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biology 1 exam 1 study guide GSU

by: Alex Weiers

biology 1 exam 1 study guide GSU BIOL 1103K

Marketplace > Georgia State University > Biology > BIOL 1103K > biology 1 exam 1 study guide GSU
Alex Weiers

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attached is the study guide for GSU Biology 1. I went in-depth on everything he said was going to be on the test as well as marked what was not going to be on the test. I broke down the differences...
Introduction to Biology
Dr. Blaustein
Study Guide
study, guide, exam1, Biology
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This 7 page Study Guide was uploaded by Alex Weiers on Friday September 16, 2016. The Study Guide belongs to BIOL 1103K at Georgia State University taught by Dr. Blaustein in Fall 2016. Since its upload, it has received 287 views. For similar materials see Introduction to Biology in Biology at Georgia State University.


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Date Created: 09/16/16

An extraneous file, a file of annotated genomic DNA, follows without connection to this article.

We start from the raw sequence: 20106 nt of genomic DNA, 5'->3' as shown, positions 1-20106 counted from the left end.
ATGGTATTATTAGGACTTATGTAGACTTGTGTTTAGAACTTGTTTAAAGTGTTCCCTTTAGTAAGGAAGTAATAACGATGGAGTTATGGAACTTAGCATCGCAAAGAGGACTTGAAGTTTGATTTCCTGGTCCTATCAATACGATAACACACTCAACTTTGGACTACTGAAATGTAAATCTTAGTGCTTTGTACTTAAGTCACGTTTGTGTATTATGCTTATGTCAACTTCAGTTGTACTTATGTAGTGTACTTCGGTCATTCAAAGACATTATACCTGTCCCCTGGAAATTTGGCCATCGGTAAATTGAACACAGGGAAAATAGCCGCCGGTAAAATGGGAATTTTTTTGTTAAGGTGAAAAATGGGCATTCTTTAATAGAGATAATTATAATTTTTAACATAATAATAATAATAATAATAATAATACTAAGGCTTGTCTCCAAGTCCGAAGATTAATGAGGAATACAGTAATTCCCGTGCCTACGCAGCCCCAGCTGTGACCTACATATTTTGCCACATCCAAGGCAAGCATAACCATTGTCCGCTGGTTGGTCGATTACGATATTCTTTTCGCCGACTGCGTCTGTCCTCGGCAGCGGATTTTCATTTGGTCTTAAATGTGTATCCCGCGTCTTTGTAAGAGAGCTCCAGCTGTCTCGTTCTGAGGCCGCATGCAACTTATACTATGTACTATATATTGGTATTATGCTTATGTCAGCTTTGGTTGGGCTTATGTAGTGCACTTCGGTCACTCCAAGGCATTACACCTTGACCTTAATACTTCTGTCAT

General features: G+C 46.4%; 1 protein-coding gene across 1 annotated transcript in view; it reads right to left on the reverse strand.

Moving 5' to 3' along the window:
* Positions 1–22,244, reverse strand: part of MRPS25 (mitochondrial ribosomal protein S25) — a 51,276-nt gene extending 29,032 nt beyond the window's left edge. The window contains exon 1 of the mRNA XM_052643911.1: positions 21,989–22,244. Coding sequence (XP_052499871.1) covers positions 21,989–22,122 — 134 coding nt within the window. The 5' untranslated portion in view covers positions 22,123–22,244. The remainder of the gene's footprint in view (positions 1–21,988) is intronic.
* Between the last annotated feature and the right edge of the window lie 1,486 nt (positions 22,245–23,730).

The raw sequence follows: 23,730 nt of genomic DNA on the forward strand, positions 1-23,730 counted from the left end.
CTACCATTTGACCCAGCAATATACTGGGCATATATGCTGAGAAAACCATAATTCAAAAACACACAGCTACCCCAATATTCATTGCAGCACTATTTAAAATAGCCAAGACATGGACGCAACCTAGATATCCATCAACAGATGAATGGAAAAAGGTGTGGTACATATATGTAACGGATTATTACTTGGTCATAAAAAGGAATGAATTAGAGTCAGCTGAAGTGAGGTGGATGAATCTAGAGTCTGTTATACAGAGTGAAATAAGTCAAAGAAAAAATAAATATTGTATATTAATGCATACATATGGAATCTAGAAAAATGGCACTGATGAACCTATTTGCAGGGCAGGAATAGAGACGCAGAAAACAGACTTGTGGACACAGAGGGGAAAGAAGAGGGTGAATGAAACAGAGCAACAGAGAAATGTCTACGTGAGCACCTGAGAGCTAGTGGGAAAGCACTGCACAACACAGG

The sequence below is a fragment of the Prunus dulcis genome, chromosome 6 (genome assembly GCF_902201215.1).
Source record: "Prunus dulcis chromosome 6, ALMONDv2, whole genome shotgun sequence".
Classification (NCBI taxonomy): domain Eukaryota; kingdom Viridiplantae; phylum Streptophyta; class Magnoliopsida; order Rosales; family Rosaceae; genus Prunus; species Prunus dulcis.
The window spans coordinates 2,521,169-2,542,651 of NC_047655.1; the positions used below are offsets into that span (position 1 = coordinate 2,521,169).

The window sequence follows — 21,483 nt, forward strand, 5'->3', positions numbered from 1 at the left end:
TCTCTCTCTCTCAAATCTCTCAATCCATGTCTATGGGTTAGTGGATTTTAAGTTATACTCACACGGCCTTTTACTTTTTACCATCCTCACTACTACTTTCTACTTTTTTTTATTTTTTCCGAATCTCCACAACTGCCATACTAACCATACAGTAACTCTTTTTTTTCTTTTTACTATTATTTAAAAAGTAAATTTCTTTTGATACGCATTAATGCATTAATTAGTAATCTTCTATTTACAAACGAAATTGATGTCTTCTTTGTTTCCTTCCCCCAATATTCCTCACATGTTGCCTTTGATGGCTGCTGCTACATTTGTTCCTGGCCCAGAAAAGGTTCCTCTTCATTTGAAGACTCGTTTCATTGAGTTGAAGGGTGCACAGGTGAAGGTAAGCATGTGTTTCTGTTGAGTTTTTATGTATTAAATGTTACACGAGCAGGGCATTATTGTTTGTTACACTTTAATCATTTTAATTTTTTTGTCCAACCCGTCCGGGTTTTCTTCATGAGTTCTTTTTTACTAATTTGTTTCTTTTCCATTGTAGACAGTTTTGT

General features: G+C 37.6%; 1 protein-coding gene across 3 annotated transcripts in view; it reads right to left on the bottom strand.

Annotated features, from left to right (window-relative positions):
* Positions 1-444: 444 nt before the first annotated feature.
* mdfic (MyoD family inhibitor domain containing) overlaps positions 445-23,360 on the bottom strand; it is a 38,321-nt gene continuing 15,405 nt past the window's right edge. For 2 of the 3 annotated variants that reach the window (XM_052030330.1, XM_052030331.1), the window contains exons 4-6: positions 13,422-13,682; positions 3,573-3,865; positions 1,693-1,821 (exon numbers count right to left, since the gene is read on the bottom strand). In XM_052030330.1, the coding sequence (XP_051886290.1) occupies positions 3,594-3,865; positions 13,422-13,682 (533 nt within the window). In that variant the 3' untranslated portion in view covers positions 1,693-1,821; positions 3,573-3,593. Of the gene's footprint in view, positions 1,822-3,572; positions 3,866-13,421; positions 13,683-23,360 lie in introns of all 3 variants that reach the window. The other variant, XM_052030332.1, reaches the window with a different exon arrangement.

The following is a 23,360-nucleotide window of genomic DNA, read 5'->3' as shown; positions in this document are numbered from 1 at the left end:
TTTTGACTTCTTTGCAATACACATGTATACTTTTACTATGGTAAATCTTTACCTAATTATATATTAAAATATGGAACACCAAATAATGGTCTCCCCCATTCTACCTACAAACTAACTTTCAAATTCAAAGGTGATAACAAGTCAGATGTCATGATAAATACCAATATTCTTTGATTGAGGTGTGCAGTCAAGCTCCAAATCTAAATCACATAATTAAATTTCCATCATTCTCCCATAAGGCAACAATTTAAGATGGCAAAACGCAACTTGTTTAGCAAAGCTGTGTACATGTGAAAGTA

Bio Study guide exam 1: Organized structures -Biosphere -ecosystem -community -population -organism -organ system -organ -tissue -cell – life emerges, basic unit of all life, can be multicellular -organelle -molecule -atoms homeostasis (remaining stable)- active maintenance of complex structures Cell growth  1. increase in size— surface area increases at slower rate than volume (S.A/ Vol.) **** cell is 60­90% water, there has to be enough surface area to support the volume.  once the cell gets to big it either dies or it has to divide to support the volume.  Volume  goes up faster than surface area. The denominator goes up faster than the numinator**** 2.  Division a. duplication ­ replication DNA             b. separation  chromosomes are vehicles of DNA Biology is the study of life. YOU WILL NOT NEED TO KNOW KINGDOMS FOR THE TEST Scientific principles 1. Natural causality 2. Uniformitarianism  time and space 3. Common perception Scientific method 1. Observation 2. Hypothesis-> doesn’t have to be be correct 3. Experimentation 4. Reevaluation 5. Conclusion  theory Trophic levels 1. Producers 2. Primary 3. Secondary 4. Techiary Ecological niche - The role of organisms in its environment - Include physical home and lifestyle - Intraspecific competition ** no two specifies can occupy the same niche overlap reduce overlap: 1. Competitive exclusion 2. Niche speciation- evolutionary trend (change overtime) Symbiosis ( any long term interaction between members or species) score relationship! - Parasitism (+,-) (good for one species negative for another) - Commensalism (+,0) ( good for one, does not effect another) - Mutualism (+,+) ( both parties benefit) Predication - Predator/ prey cycles - Predator regulates population size - Keystone predication o Ie. Sea star feeds on 13 species of animals… low interspecific competition. Population patters (demographics) - Spatial - Temporal – time Special distributions 1. Aggregate – gathering for a reason 2. Uniform- territorial 3. Random Exponential growth – birthrate > death rate Autotrophs- monosaccharides - Self feeders - Glucose and carbs - Chemical bond energy - Photosynthesis - Chlorophyll and acc. Pigments Heterophs – E from autotrophs - Consumer - Sugars and starch vs. cellulose - Strategies o Primary heterotroph  Leaf vs. seeds and fruit o Secondary o Tertiary o Omnivores o Decomposers o Detritus feeders Food chains – linear chain Food webs- all chains together every cell has a living outer boundary • cell membrane  • eukaryotic  the nucleus is the difference between a prokaryote and a eukaryote  cytoplasm ­cyto =cell the liquid between the nucleus and the outer membrane  pro=before the nucleus  eukaryotes have some kind of membrane bound organelle  prokaryotic: without nucleus  Eukaryotic: with nucleus  Prokaryotic Cells ** <—— fission——> ——> prokaryotic cells  Binary Fission (cell reproduction process) 1. duplication (replication) of circular DNA 2. fissure in cell membrane, grows inward 3. DNA strands pulled apart via attachment to cell membrane 4. fissure splits into two daughter cells *fission occurs when there is not enough surface area for volume** Eukaryotic Cells<—— Mitosis—>> Mitosis = Nuclear Division Cytokinesis = cytoplasmic division Mitosis: DNA exists as a chromosome strands **Placenta is mitosis without cytokinesis** Life cycle: 1. interphase (replication occurs) (longest part of the cycle)  g1 phase (longest part of interphase, growth phase) (growth 1)  s phase (Synthesis phase, replication in preparation for Division)  g2 phase (final stage before cell division) 2. cell division (separation) a. Mitosis a. prophase (the chromosomes condense and shorten, the nuclear envelope breaks down, and the spindle begins to form. Sprinkle microtubules attach to the chromosomes at the centromeres) (the nucleus and nucleolus have disappeared, the centromere and spindle fibers, coiled chromosomes become visible) b. metaphase- alignment phase ( the spindle is fully formed. the spindle microtubules have moved the chromosomes to the equator of the cell. c. anaphase- migration phase ( chromatids separate at the centromere, becoming independent chromosomes. one former chromatid from each chromosome moves toward each pole of the cell. d. telophase- ( the one complete set of chromosomes has reached each pole of the cell. the chromosomes relax into their extended state, the spindle disappears, and the nuclear membranes begin to reform) 3. Cytokinesis- Usually simultaneously with the end of telophase, they cytoplasm is divided along the equator of the parent cell with each daughter cell* Plant cells and animal cells divide differently • both undergo cytokinesis • plants - cell plate formation • animal - cleavage *Kinetochore are where the spindles attach* mitosis- what ever number you start with you end with. ** as long as the chromosomes are held together at the centromere they are one chromosomes— two chromatids held together at the centromere** ** late interphase : the chromosomes have been duplicated but remain intertwined together, enclosed within the nucleus** ** Replicate before you separate** ** chromosomes spend there time as a single strand*** when the cell is ready to replicate they form an X, when they are about to replicate they coil for protective means, this is the only time they can be seen under the microscope. Control of Cell division contact inhibition external controls on cell divisions growth promotors growth inhibitors cancer- out of control cell division contact division- when cells run into each other during division. Meiosis : Forming of new organism Ploid = chromosome setup Sperm Male gamete (1N2, Haploid) + Egg Female gamete (1N, Haploid) zygote (2N, Diploid) Zygote- first restoration cell we divide from after fertilization Any cell after fertilization has to be Diploid. Any cell after sperm or egg has to be haploid Haploid is 1 – number stays the same Diploid is 2…. Multiply number by two How are sex cells produced? - Meiosis or Reduction Division (two rounds of division) 1) First meiotic division - homologous chromosomes separate 2) Second meiotic division- chromatids separate Synapsis- they find each other and coil so they move together Any synaptic event you have the chromatids stick together The two homologous chromosomes attach together to form tetrads Meiosis 1- synapsis happens, cut in half Meiosis 2- separation of chromatids and restoration of chromosome structure Sperms get equal cytokinesis hence multiple eggs Eggs- one cell gets almost all of the cytoplasm during division. Hence one egg is produced at end process. Animal life cycle Meiosis in humans is only for sperm and egg. Mitosis- what you start with you end with Meiosis- ends with half of what you started with (diploid to haploid) Fungus go through haploid cycles- spores Summary of Mendel’s monohybrid experiments: 1)Two principles of inheritance Principle of segregation  Heredity via genes (diploid)  Two *alleles per adult gene (same expression of the same trait)  Segregated in reproductive cell (diploid to haploid) Principle of Dominance  One allele may be dominant over another when both allele types present in the same organism  Purple is dominant over white - Punnett square -half sperm get dominate other half gets recessive - the outside of the Punnett scale represents the possible outcomes 2) Genotypes and Phenotypes a. Genotypes = genetic make up b. Phenotype= actual expressed characteristic; product of gene and environment 3) More than one allele for same gene a. Homozygous= identical alleles for same gene b. Heterozygous= contrasting alleles for same gene *no such thing as heterozygous dominant